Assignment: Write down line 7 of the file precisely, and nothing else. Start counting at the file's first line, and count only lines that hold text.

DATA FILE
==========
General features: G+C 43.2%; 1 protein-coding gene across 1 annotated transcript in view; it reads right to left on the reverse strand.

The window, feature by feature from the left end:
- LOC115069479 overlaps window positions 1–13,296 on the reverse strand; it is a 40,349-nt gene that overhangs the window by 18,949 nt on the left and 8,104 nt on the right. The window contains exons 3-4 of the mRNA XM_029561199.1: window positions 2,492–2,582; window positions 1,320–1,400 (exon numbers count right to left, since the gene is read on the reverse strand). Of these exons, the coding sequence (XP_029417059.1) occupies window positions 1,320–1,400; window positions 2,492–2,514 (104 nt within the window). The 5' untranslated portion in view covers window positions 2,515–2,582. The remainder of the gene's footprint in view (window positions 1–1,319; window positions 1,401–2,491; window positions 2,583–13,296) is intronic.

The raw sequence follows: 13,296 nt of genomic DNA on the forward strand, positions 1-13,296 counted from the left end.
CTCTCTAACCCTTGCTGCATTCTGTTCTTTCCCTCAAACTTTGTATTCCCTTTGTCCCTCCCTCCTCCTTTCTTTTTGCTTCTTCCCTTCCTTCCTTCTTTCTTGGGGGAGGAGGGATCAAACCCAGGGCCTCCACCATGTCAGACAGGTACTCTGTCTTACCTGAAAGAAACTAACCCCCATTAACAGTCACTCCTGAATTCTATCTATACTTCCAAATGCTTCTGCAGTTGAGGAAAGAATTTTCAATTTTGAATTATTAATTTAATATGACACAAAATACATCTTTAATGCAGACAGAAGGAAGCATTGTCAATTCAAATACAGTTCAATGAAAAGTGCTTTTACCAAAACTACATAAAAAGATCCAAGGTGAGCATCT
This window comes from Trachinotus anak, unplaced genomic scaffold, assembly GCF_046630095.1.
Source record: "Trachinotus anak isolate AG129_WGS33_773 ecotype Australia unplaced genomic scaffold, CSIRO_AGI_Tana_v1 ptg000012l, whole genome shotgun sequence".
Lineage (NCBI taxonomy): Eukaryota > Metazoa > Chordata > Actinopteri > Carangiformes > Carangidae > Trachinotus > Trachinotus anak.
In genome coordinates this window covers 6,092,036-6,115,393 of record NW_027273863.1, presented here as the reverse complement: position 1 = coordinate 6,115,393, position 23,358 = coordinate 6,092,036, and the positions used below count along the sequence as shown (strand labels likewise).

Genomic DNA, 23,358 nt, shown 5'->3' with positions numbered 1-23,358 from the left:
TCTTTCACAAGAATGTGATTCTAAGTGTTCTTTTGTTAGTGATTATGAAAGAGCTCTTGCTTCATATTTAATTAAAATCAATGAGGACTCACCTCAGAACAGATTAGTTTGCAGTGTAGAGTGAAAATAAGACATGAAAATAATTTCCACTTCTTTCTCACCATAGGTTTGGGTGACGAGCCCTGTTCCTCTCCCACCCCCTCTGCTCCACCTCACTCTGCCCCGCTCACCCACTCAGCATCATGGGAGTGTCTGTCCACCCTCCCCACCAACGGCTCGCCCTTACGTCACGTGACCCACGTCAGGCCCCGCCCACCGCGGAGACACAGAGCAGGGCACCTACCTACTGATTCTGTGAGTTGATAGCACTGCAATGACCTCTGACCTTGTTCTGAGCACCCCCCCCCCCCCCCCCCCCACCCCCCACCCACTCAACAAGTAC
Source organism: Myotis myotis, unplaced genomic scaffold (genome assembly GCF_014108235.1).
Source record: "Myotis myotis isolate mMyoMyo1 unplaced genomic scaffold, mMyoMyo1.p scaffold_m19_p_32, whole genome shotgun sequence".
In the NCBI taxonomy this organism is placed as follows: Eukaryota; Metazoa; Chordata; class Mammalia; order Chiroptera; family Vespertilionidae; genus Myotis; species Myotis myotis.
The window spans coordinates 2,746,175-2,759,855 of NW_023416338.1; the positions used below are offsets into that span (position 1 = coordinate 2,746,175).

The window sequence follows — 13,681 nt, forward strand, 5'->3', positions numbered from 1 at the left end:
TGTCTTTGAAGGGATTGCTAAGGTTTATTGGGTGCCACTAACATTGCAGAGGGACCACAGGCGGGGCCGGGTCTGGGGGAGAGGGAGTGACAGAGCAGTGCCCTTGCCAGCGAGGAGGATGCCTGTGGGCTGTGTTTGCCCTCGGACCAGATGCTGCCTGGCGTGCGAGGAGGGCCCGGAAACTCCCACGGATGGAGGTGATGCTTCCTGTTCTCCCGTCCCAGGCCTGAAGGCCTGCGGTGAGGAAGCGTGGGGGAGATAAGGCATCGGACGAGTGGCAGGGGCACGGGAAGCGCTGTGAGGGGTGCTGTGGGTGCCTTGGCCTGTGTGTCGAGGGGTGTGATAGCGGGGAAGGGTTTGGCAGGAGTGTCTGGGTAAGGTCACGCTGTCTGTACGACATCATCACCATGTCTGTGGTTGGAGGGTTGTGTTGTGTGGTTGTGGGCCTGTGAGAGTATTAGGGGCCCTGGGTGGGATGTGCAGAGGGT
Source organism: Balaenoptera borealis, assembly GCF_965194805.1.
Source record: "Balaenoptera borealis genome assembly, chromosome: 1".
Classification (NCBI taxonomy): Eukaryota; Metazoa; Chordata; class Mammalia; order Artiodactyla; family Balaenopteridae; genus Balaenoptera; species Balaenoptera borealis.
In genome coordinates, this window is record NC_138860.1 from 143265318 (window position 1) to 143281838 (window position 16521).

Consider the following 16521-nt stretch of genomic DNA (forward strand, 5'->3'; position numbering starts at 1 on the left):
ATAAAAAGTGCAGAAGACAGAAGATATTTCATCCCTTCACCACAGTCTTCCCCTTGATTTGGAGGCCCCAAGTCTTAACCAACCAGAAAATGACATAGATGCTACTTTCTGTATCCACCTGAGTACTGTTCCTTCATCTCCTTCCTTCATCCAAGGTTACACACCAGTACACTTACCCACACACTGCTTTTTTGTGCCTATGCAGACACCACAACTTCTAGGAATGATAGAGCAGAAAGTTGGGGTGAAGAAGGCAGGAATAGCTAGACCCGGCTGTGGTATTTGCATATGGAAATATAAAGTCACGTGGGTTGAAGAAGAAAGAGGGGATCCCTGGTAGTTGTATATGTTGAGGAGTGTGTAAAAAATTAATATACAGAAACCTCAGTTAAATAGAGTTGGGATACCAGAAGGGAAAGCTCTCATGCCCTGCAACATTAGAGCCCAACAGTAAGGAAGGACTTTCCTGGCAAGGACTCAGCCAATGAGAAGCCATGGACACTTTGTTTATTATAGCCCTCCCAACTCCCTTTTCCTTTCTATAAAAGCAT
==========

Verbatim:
Source record: "Trachinotus anak isolate AG129_WGS33_773 ecotype Australia unplaced genomic scaffold, CSIRO_AGI_Tana_v1 ptg000012l, whole genome shotgun sequence".